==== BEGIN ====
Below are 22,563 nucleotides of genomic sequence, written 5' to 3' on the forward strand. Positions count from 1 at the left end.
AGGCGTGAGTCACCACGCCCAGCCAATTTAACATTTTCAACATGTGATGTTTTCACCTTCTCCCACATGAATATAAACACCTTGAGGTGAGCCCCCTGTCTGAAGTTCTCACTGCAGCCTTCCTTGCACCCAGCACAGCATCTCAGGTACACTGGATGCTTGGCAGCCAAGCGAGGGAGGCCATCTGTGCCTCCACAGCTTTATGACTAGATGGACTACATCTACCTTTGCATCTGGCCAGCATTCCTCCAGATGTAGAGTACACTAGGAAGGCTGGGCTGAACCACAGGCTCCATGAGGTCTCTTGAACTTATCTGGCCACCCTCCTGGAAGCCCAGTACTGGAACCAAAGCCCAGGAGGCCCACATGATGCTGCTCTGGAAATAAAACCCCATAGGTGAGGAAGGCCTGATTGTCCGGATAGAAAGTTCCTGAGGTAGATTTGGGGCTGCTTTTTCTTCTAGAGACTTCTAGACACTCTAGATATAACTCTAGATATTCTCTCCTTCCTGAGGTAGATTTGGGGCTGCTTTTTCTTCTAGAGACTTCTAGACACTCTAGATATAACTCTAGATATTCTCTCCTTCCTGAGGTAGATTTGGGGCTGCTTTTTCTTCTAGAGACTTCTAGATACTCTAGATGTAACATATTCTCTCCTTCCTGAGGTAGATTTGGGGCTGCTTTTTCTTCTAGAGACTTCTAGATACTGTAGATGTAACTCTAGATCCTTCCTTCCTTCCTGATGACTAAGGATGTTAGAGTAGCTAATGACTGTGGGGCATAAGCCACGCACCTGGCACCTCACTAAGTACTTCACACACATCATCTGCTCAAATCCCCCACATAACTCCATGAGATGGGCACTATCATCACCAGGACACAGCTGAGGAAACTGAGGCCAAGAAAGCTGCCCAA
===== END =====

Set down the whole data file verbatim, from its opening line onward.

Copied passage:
Below are 22,563 nucleotides of genomic sequence, written 5' to 3' on the forward strand. Positions count from 1 at the left end.
AGGCGTGAGTCACCACGCCCAGCCAATTTAACATTTTCAACATGTGATGTTTTCACCTTCTCCCACATGAATATAAACACCTTGAGGTGAGCCCCCTGTCTGAAGTTCTCACTGCAGCCTTCCTTGCACCCAGCACAGCATCTCAGGTACACTGGATGCTTGGCAGCCAAGCGAGGGAGGCCATCTGTGCCTCCACAGCTTTATGACTAGATGGACTACATCTACCTTTGCATCTGGCCAGCATTCCTCCAGATGTAGAGTACACTAGGAAGGCTGGGCTGAACCACAGGCTCCATGAGGTCTCTTGAACTTATCTGGCCACCCTCCTGGAAGCCCAGTACTGGAACCAAAGCCCAGGAGGCCCACATGATGCTGCTCTGGAAATAAAACCCCATAGGTGAGGAAGGCCTGATTGTCCGGATAGAAAGTTCCTGAGGTAGATTTGGGGCTGCTTTTTCTTCTAGAGACTTCTAGACACTCTAGATATAACTCTAGATATTCTCTCCTTCCTGAGGTAGATTTGGGGCTGCTTTTTCTTCTAGAGACTTCTAGACACTCTAGATATAACTCTAGATATTCTCTCCTTCCTGAGGTAGATTTGGGGCTGCTTTTTCTTCTAGAGACTTCTAGATACTCTAGATGTAACATATTCTCTCCTTCCTGAGGTAGATTTGGGGCTGCTTTTTCTTCTAGAGACTTCTAGATACTGTAGATGTAACTCTAGATCCTTCCTTCCTTCCTGATGACTAAGGATGTTAGAGTAGCTAATGACTGTGGGGCATAAGCCACGCACCTGGCACCTCACTAAGTACTTCACACACATCATCTGCTCAAATCCCCCACATAACTCCATGAGATGGGCACTATCATCACCAGGACACAGCTGAGGAAACTGAGGCCAAGAAAGCTGCCCAA